Parks Canada launches public engagement on concepts for Rouge National Urban Park’s flagship visitor, learning and community centre

From: Parks Canada

Nature is central to our identity as Canadians. For millions of Canadians living in the Greater Toronto Area, Rouge National Urban Park puts nature within easy reach, which has been more important than ever throughout the COVID-19 pandemic.

Today, Gary Anandasangaree, Member of Parliament for Scarborough-Rouge Park and the Parliamentary Secretary to the Minister of Crown-Indigenous Relations, announced the launch of the public engagement phase on concepts for Rouge National Urban Park’s visitor, learning and community centre, on behalf of the Honourable Jonathan Wilkinson, Minister of Environment and Climate Change and Minister Responsible for Parks Canada.

Located across the street from the Toronto Zoo, on the east side of Meadowvale Road, the centre will serve as an orientation and learning hub where visitors and residents can gather and learn about the park’s incredible natural, cultural, agricultural and Indigenous heritage, as well as about Parks Canada administered places across the country, through integrated interpretive installations and design. It will welcome park visitors, volunteers, youth groups and community members and anchor Parks Canada’s presence in Canada’s largest metropolitan area.

The draft conceptual designs for the centre feature an aesthetically and environmentally progressive, universally accessible building with visitor amenities that include indoor and outdoor multi-purpose gathering spaces, and a viewing platform.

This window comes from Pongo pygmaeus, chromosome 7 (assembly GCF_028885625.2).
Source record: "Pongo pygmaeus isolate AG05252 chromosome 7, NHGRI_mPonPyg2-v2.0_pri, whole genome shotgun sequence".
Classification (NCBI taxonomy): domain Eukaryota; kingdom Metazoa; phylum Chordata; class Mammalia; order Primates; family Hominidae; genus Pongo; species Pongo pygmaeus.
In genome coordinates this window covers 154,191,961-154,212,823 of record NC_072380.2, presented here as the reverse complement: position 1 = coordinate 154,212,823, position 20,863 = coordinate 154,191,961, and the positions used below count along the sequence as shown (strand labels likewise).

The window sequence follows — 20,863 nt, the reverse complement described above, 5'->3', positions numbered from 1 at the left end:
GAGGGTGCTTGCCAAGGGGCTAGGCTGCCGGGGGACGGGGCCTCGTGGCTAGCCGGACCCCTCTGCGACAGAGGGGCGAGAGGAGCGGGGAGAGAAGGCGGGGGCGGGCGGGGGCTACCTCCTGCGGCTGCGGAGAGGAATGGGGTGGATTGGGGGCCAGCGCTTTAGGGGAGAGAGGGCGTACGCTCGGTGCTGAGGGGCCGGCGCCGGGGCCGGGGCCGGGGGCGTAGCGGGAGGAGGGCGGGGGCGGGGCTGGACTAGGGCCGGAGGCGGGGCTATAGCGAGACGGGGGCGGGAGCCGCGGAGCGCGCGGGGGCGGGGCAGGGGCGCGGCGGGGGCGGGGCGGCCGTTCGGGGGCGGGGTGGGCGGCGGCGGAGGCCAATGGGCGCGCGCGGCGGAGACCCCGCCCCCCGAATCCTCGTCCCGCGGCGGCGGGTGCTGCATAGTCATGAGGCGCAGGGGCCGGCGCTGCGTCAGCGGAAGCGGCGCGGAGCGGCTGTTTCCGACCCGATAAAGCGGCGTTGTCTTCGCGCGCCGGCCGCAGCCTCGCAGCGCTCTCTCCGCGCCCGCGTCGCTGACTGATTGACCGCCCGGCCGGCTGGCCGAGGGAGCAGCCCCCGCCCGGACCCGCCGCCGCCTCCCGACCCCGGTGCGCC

These designs are the result of significant collaboration with Indigenous partners, park farmers and community leaders who helped protect the Rouge Valley from development and make the area into a national park. Between February and July 2021, Parks Canada engaged with these partners to gather ideas and stories to shape the form and content of the centre’s conceptual designs for public engagement.

Parks Canada would like to hear people’s opinions and ideas regarding three design concepts for the centre, which will be available for viewing online. Each design concept has a building and site plan with architectural, landscaping, and interpretive components for consideration.

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